• Caulk the edges of the trim and moulding.
  • Match them with the existing trim of the wall using paint or prime.

Congratulations, you have successfully managed to replace your window sill. But you should remember that the window sill lasts only 10 years with proper maintenance. So if you live in a pre-purchased house, it is necessary to check for its rotting symptoms.

How To Tell If Your Window Sill Wood Is Rotten?

Wood is the most vulnerable part of a window sill that is exposed to rot. Look for the following signs if you ever feel like your window sill wood isn’t like it used to be.

  • The exterior of the wooden window frame feels fragile, spongy, crumbly, or mushy to the touch.
  • Mould can be seen on the external window frame. Initially, this might appear as black flecks.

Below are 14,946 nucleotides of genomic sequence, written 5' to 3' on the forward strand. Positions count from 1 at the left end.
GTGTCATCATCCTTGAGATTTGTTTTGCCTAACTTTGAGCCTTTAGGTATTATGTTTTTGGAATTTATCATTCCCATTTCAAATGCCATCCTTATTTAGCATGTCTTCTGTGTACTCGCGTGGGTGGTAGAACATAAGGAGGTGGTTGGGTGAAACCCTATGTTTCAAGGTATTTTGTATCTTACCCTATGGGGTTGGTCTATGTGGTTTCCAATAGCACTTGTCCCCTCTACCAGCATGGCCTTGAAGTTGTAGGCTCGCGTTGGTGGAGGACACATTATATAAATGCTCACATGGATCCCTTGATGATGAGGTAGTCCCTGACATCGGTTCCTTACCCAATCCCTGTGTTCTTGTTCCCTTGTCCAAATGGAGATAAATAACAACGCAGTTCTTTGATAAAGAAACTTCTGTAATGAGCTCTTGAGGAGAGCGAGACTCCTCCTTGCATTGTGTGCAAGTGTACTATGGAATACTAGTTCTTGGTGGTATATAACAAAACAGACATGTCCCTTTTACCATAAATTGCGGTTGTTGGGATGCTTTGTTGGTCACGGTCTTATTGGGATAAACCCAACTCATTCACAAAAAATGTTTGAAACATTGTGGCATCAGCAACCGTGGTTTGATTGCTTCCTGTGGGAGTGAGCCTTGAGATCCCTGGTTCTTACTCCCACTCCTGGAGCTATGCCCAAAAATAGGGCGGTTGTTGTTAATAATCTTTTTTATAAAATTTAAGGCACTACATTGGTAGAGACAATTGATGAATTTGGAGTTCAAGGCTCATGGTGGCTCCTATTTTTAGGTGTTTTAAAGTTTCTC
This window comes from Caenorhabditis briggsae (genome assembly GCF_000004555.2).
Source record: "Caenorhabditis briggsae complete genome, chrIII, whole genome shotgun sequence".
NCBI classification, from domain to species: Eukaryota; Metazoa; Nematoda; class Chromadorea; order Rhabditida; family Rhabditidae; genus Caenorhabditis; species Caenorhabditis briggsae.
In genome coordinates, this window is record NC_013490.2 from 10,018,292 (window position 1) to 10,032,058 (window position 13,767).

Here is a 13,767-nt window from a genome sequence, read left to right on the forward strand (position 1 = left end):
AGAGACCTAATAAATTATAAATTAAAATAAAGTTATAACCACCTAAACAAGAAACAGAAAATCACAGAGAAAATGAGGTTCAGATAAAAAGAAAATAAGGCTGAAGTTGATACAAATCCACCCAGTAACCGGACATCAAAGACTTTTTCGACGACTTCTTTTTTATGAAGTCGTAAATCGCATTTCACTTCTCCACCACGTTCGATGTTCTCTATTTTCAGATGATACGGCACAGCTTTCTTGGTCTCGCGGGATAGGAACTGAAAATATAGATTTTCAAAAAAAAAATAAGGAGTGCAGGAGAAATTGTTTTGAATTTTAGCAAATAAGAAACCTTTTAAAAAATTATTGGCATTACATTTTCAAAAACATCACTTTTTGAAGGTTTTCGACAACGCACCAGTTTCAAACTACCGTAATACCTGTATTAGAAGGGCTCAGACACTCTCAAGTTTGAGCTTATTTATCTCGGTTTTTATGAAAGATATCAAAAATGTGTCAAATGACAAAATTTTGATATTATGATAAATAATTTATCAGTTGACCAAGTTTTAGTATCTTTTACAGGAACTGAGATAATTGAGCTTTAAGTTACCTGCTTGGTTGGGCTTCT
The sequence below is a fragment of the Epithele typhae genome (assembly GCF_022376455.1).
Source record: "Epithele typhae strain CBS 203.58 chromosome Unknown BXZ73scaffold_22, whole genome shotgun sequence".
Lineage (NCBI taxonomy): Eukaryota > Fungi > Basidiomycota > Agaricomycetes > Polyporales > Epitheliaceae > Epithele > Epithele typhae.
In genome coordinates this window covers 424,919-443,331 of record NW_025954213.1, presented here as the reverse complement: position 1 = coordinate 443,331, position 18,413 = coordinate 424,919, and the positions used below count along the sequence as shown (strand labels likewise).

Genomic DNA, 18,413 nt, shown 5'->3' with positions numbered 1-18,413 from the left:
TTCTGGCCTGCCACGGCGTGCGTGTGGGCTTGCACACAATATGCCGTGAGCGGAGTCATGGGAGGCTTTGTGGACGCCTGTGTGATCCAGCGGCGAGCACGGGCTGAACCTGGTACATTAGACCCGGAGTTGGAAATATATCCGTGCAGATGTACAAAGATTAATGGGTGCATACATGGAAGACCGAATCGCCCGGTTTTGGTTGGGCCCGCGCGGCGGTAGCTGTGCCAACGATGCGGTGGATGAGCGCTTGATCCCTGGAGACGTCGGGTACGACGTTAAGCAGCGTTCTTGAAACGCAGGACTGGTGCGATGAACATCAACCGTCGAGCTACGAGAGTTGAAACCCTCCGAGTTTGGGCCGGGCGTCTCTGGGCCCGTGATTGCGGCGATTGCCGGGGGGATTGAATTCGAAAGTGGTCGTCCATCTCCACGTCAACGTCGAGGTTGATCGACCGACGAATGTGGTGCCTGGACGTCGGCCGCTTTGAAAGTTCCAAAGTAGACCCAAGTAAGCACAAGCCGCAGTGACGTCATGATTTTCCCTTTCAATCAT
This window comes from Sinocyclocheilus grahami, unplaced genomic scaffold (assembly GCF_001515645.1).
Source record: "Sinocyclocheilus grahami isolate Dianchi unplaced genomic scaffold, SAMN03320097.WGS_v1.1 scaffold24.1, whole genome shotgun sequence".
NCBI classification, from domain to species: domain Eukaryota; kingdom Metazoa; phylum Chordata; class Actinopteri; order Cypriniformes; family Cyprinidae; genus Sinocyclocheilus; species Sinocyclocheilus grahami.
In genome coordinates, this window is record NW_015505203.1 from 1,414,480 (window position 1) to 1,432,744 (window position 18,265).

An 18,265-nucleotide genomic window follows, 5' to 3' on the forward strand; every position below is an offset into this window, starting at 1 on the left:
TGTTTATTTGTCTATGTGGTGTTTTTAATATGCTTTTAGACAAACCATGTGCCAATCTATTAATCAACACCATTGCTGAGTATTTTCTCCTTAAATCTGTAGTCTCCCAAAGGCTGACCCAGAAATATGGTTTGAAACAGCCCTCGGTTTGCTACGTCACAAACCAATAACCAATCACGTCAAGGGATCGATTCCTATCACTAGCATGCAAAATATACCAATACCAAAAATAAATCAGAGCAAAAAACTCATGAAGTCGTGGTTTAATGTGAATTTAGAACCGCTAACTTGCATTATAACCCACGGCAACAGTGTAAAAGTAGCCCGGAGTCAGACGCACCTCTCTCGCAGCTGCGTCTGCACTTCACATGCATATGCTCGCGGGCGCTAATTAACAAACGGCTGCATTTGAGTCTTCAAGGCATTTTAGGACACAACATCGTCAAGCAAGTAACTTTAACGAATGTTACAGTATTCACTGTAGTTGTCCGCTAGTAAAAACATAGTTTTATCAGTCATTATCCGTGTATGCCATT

• Rotten pieces will be apparent.
  • The paint or sealer on the hardwood frame has cracks in it.
  • The corners of the frame are either missing pieces or don’t fit together properly.
  • The surrounding shingles or trim is discolored.
  • On the outside wall near the window, there are rotten bricks.

Bottom Line

Interior window sill replacement is a cost-effective and smart solution for homeowners looking to enhance their house’s appearance and value.

Also, keep in mind that when removing a sill, it’s crucial to use extreme caution to avoid breaking any obstructions. When working with wood, be sure to carefully remove any obstructions to the sill and the trim, and wear safety glasses at all times.